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Crossing the postmodern divide / [electronic resource] Albert Borgmann.

By: Borgmann, Albert.
Material type: TextTextPublisher: Chicago : University of Chicago Press, 1992Description: 173 p. ; 24 cm.ISBN: 0226066266 (cloth : alk. paper) :; 9780226066264 (cloth : alk. paper).Subject(s): United States -- Civilization -- 1970- | Technology and civilization | Science and civilization | Culture Postmodernism | Tecnología y civilización | Ciencia y civilización | Modernismo | Postmodernismo | Postmodernisme | Technologie | Kritiek (filosofie) | Postmoderne | Kulturkritik | Zivilisation | USADDC classification: 973.92 Other classification: 08.44 Online resources: Publisher description | Table of contents only | Free eBook from the Internet Archive | Additional information and access via Open Library Summary: Crossing the Postmodern Divide is a guide for all those perplexed by what it means to live at the edge of an era. Albert Borgmann writes for everyone seeking to understand the sprawling critique of modernity that informs virtually every aspect of life at the end of the twentieth century, from philosophy, social theory, and the arts to everyday worlds of work and family and community. In this eloquent guide to the meanings of the postmodern era, Borgmann charts the options before us as we seek alternatives to the joyless and artificial culture of consumption. With exceptional clarity, Borgmann connects the fundamental ideas driving his understanding of society's ills to every sphere of contemporary social life. We have lost faith in the modern project. Our society is disenchanted with a world in which science and technology have become tools for destruction; where rampant individualism is a mask for privilege and greed; and where the institutions of public life are emptied of meaning and purpose. In offering alternatives to modernity's exhausted traditions, alternatives already emerging in everyday life, Borgmann moves this critique to its next stage. Whether in the increasingly flexible organization of work, the enabling technologies of the personal computer, or the return to small-scale communities more in harmony with the demands of nature, he finds us beginning to reorder our social worlds. Crossing the Postmodern Divide also offers a powerfully articulated vision of what a postmodern culture has in store. This new era, at its best, would enable participation, acknowledge limits, and restore to human life the importance of the local, the sacred, and the communal. The critique of modernism Borgmann portrays goes beyond the empty language of postmodern discourse. It speaks to real dissatisfactions with the quality of our world and strives to provide us with a helpful view of the postmodern divide and what lies beyond it.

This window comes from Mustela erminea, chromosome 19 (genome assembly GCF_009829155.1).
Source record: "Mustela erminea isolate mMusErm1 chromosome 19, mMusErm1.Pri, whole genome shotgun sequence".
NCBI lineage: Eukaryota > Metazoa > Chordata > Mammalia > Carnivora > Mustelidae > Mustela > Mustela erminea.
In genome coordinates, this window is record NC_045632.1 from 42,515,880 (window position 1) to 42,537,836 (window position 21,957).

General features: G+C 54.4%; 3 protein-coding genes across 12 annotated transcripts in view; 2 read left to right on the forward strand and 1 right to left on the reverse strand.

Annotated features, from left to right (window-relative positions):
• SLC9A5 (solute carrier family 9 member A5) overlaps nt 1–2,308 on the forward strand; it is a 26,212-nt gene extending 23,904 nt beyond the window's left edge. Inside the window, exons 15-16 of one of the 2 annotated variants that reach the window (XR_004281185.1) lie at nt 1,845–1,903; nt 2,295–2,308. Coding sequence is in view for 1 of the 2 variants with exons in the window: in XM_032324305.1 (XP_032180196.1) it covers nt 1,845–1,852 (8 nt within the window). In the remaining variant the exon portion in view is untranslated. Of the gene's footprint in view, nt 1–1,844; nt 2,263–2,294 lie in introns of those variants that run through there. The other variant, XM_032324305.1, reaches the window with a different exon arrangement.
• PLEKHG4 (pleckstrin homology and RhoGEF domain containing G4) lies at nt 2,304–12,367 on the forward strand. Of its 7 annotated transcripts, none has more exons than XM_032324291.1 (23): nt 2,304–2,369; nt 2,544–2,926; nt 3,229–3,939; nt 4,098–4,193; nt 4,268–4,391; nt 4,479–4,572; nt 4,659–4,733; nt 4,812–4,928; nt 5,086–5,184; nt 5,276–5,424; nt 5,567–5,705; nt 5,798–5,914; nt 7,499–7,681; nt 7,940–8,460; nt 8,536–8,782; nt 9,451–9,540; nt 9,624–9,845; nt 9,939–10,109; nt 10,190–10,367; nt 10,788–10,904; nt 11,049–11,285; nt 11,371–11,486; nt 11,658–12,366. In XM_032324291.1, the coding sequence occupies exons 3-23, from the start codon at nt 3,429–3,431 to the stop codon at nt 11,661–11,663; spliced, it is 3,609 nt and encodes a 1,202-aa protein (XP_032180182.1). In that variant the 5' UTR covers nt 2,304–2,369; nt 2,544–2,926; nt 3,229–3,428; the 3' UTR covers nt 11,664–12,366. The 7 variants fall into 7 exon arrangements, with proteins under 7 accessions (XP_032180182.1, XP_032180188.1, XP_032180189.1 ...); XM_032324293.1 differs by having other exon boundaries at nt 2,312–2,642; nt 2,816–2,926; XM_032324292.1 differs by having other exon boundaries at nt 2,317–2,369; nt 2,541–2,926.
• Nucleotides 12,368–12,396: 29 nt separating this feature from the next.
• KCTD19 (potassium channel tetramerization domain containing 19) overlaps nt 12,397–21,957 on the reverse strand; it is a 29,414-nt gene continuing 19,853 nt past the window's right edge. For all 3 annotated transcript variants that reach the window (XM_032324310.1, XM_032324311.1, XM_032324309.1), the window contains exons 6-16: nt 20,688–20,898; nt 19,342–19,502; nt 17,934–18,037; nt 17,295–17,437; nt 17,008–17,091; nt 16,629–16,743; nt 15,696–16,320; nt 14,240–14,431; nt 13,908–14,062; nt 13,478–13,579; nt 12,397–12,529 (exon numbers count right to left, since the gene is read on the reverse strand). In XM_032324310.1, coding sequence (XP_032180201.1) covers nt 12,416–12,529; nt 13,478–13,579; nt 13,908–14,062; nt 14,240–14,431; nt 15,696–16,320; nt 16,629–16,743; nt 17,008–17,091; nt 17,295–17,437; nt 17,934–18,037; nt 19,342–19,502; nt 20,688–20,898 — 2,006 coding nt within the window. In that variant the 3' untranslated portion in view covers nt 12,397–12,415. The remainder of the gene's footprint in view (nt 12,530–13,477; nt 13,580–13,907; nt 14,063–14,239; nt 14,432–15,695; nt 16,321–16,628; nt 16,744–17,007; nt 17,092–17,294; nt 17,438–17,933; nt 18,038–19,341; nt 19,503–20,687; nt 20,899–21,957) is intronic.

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Includes bibliographical references (p. 149-166) and index.

Crossing the Postmodern Divide is a guide for all those perplexed by what it means to live at the edge of an era. Albert Borgmann writes for everyone seeking to understand the sprawling critique of modernity that informs virtually every aspect of life at the end of the twentieth century, from philosophy, social theory, and the arts to everyday worlds of work and family and community. In this eloquent guide to the meanings of the postmodern era, Borgmann charts the options before us as we seek alternatives to the joyless and artificial culture of consumption. With exceptional clarity, Borgmann connects the fundamental ideas driving his understanding of society's ills to every sphere of contemporary social life. We have lost faith in the modern project. Our society is disenchanted with a world in which science and technology have become tools for destruction; where rampant individualism is a mask for privilege and greed; and where the institutions of public life are emptied of meaning and purpose. In offering alternatives to modernity's exhausted traditions, alternatives already emerging in everyday life, Borgmann moves this critique to its next stage. Whether in the increasingly flexible organization of work, the enabling technologies of the personal computer, or the return to small-scale communities more in harmony with the demands of nature, he finds us beginning to reorder our social worlds. Crossing the Postmodern Divide also offers a powerfully articulated vision of what a postmodern culture has in store. This new era, at its best, would enable participation, acknowledge limits, and restore to human life the importance of the local, the sacred, and the communal. The critique of modernism Borgmann portrays goes beyond the empty language of postmodern discourse. It speaks to real dissatisfactions with the quality of our world and strives to provide us with a helpful view of the postmodern divide and what lies beyond it.

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